“For sleep, one needs endless depths of blackness to sink into”

Afternoon all! I’m feeling very cheery today. It could be because I haven’t seen the rat yet today! Or perhaps it’s because my other half and I have finally booked our wedding venue – woop! Or it could be because I’m simply enjoying the longer, sunnier days and the beauty of spring.

I’m loving waking up as the sun is rising and the extra energy the extended days give me. Spring has certainly sprung; I can feel it in my steps. I feel more alive, more energetic than I have in months. And, on the basis of my friends’ status updates on Facebook, I’m not the only one.

But, whilst natural sunlight can boost your happiness, alertness and energy levels, it’s not so great for promoting sleep. American writer Anne Morrow Lindbergh was spot on when she said “For sleep, one needs endless depths of blackness to sink into…”.

Our bodies need darkness for good sleep. Melatonin – the hormone that helps us to sleep – is produced by our bodies in response to darkness. Light causes melatonin levels to fall and can confuse your body into thinking it’s daytime when actually it’s time for sleep. So if your bedroom is not completely dark when you go to bed, this can disturb your sleep.

It’s not just natural light that interferes with sleep, though. Artificial light, such as road and street lighting, disrupt sleep too. In a 2009/2010 survey carried out by the Campaign to Protect Rural England and the British Astronomical Association, half of the respondents said that light pollution disturbs their sleep. And even tiny amounts of light, emitted from alarm clocks, mobile phones and standby lights on televisions for example, can interrupt sleep.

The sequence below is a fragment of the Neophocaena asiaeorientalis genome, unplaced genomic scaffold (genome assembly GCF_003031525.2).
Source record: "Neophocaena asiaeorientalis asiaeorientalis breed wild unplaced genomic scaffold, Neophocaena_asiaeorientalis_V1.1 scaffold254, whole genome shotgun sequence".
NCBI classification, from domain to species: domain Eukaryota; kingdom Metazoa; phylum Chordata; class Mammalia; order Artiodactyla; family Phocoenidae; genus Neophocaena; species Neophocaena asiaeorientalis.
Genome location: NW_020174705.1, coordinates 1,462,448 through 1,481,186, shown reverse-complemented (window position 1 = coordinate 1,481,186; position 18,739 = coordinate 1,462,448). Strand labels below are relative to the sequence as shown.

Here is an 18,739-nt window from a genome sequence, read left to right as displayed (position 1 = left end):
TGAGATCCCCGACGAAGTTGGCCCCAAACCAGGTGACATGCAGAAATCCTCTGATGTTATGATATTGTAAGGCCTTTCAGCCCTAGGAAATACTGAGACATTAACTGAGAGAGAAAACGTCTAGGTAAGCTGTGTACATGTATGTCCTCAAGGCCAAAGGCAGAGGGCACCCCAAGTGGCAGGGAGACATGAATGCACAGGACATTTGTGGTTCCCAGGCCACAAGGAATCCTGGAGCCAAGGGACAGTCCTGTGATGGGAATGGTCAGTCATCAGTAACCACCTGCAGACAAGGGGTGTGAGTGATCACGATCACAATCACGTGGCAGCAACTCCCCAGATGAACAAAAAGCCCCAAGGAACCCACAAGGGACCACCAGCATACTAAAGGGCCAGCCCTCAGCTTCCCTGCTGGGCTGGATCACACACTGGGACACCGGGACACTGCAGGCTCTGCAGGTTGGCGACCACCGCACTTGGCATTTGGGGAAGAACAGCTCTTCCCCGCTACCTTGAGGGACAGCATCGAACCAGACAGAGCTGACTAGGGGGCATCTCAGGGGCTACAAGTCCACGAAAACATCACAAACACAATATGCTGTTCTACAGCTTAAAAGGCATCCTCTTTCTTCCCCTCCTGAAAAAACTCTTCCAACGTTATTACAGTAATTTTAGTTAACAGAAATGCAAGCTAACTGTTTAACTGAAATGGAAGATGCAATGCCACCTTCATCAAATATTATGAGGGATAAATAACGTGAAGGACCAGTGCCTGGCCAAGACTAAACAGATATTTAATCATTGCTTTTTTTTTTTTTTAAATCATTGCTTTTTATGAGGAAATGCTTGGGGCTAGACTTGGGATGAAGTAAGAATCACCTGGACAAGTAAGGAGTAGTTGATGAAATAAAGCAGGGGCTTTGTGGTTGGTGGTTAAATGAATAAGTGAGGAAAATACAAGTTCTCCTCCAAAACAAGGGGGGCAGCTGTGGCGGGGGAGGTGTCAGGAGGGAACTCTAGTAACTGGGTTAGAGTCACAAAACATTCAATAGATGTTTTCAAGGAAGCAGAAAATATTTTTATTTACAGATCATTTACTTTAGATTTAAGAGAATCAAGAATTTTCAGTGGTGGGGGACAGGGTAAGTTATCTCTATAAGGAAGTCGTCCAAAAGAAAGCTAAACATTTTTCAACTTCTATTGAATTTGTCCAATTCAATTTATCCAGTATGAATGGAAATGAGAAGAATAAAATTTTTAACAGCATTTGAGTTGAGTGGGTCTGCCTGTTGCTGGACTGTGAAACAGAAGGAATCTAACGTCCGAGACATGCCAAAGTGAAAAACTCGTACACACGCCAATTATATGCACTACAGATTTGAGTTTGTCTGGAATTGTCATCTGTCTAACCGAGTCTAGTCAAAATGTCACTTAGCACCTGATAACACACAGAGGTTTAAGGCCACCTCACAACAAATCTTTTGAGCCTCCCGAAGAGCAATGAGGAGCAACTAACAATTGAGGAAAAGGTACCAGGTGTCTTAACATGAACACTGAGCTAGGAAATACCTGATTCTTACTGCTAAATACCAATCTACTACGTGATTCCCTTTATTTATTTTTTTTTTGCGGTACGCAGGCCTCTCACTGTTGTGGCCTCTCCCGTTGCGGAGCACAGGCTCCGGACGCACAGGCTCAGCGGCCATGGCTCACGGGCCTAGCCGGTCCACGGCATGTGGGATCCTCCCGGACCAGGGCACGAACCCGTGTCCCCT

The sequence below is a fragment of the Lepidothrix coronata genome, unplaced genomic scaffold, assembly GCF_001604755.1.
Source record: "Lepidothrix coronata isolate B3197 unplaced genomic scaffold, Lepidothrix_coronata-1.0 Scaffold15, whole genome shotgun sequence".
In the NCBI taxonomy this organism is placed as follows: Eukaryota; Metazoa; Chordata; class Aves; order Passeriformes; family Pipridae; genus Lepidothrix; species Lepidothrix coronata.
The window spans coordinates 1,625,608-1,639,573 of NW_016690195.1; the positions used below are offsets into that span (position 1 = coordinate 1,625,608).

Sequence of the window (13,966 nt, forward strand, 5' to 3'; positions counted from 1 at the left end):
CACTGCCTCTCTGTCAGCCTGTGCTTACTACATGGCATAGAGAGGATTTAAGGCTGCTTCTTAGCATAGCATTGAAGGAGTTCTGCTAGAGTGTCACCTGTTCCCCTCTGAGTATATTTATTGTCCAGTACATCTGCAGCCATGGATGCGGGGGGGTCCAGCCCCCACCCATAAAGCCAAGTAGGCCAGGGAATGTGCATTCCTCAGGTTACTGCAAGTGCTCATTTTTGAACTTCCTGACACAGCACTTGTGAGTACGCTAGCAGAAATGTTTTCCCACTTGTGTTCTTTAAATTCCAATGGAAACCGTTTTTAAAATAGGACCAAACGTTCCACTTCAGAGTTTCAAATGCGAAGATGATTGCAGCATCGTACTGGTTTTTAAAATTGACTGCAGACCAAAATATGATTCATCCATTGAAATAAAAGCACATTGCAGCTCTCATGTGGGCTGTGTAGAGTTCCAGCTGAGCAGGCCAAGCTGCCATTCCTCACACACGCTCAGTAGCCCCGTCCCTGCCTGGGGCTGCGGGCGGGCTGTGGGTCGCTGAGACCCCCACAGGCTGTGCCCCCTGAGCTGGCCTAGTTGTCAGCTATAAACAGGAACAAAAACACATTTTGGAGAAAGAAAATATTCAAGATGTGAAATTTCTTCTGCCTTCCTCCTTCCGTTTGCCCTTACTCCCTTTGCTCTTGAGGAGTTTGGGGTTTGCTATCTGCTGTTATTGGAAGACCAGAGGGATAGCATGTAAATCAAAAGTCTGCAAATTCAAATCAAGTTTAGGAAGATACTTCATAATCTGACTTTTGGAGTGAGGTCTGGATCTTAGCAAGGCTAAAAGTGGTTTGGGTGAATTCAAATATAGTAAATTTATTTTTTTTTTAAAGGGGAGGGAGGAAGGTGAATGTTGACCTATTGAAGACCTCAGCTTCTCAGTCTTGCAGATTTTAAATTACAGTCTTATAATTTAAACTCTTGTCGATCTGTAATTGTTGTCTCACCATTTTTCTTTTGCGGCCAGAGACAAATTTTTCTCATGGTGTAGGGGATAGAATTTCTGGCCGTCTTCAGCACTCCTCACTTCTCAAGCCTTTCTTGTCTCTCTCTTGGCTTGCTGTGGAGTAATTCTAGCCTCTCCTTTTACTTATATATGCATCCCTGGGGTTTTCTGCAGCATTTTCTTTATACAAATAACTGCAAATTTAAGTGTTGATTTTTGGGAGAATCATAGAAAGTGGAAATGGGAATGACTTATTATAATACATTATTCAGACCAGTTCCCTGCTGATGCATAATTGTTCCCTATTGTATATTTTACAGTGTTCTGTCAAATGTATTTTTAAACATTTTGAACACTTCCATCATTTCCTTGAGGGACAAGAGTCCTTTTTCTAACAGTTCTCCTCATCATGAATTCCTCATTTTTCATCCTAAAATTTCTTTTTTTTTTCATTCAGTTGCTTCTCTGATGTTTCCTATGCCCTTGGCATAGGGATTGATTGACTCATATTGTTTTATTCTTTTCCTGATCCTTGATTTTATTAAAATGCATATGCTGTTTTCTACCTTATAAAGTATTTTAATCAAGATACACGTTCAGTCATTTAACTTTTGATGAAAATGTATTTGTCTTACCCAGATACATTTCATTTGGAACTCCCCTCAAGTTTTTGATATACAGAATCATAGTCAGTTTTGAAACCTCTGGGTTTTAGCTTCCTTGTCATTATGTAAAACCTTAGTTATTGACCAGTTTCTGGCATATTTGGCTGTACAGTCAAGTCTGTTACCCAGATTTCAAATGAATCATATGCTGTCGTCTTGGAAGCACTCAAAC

So, what can be done to prevent light from robbing us of precious sleep? Well, heavy curtains and shutters in the bedroom can help to block out sunlight and light from streetlamps. Or, if you don’t mind wearing them, eye masks are an affordable alternative. And for those pesky gadget lights, simply cover them with a pillow for example, or remove them from the bedroom.

I also want to share with you another solution to unwanted light – a clever design that can block out light in seconds. Magic Blackout Blinds temporarily darken any room simply by sticking them to the window (the blackout blind sheets are charged with static electricity allowing them to be fitted to windows without tools or glue) and are suitable for all window sizes (simply cut down or overlap depending on the window). I love the concept and think they would be ideal for taking on holiday, for helping little ones to nap when away from home, or new home owners without curtains.  You can see more about Magic Blackout Blinds by clicking here. They are available from We Love Sleep, priced at £35.00 for 10 sheets.

If you’ve used Magic Blackout Blinds, I’d love to hear your thoughts.

Amy x

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